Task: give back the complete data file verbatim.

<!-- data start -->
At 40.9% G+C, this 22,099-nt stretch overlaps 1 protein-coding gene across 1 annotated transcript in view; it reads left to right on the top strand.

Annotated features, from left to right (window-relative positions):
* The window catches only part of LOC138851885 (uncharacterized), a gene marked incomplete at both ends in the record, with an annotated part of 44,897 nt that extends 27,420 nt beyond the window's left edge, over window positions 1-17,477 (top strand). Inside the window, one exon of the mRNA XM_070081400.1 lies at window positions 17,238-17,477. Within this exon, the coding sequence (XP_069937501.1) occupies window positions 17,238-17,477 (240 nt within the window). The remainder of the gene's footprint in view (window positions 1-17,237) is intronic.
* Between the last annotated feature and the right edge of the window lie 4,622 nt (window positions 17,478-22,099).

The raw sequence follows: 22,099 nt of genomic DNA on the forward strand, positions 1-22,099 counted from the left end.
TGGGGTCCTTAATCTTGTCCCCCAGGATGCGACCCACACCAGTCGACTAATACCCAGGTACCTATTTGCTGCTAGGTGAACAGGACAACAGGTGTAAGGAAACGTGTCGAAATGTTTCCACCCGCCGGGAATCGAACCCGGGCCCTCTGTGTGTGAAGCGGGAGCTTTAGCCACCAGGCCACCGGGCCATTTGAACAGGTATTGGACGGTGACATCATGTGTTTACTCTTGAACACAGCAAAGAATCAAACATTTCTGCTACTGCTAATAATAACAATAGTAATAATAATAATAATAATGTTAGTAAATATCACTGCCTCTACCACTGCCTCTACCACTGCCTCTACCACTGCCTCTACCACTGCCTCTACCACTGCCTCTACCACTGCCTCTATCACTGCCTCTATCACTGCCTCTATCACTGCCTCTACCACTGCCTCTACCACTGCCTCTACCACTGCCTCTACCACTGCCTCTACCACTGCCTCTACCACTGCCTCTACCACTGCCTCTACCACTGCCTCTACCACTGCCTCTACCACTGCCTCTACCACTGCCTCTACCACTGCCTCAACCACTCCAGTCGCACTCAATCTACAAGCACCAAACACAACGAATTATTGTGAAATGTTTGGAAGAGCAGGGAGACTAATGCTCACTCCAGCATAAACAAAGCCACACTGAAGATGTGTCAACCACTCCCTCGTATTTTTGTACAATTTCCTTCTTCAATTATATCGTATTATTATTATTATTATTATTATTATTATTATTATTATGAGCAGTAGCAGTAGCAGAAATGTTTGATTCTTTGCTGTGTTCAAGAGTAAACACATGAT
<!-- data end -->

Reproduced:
At 40.9% G+C, this 22,099-nt stretch overlaps 1 protein-coding gene across 1 annotated transcript in view; it reads left to right on the top strand.

Annotated features, from left to right (window-relative positions):
* The window catches only part of LOC138851885 (uncharacterized), a gene marked incomplete at both ends in the record, with an annotated part of 44,897 nt that extends 27,420 nt beyond the window's left edge, over window positions 1-17,477 (top strand). Inside the window, one exon of the mRNA XM_070081400.1 lies at window positions 17,238-17,477. Within this exon, the coding sequence (XP_069937501.1) occupies window positions 17,238-17,477 (240 nt within the window). The remainder of the gene's footprint in view (window positions 1-17,237) is intronic.
* Between the last annotated feature and the right edge of the window lie 4,622 nt (window positions 17,478-22,099).

The raw sequence follows: 22,099 nt of genomic DNA on the forward strand, positions 1-22,099 counted from the left end.
TGGGGTCCTTAATCTTGTCCCCCAGGATGCGACCCACACCAGTCGACTAATACCCAGGTACCTATTTGCTGCTAGGTGAACAGGACAACAGGTGTAAGGAAACGTGTCGAAATGTTTCCACCCGCCGGGAATCGAACCCGGGCCCTCTGTGTGTGAAGCGGGAGCTTTAGCCACCAGGCCACCGGGCCATTTGAACAGGTATTGGACGGTGACATCATGTGTTTACTCTTGAACACAGCAAAGAATCAAACATTTCTGCTACTGCTAATAATAACAATAGTAATAATAATAATAATAATGTTAGTAAATATCACTGCCTCTACCACTGCCTCTACCACTGCCTCTACCACTGCCTCTACCACTGCCTCTACCACTGCCTCTACCACTGCCTCTATCACTGCCTCTATCACTGCCTCTATCACTGCCTCTACCACTGCCTCTACCACTGCCTCTACCACTGCCTCTACCACTGCCTCTACCACTGCCTCTACCACTGCCTCTACCACTGCCTCTACCACTGCCTCTACCACTGCCTCTACCACTGCCTCTACCACTGCCTCTACCACTGCCTCAACCACTCCAGTCGCACTCAATCTACAAGCACCAAACACAACGAATTATTGTGAAATGTTTGGAAGAGCAGGGAGACTAATGCTCACTCCAGCATAAACAAAGCCACACTGAAGATGTGTCAACCACTCCCTCGTATTTTTGTACAATTTCCTTCTTCAATTATATCGTATTATTATTATTATTATTATTATTATTATTATTATTATGAGCAGTAGCAGTAGCAGAAATGTTTGATTCTTTGCTGTGTTCAAGAGTAAACACATGAT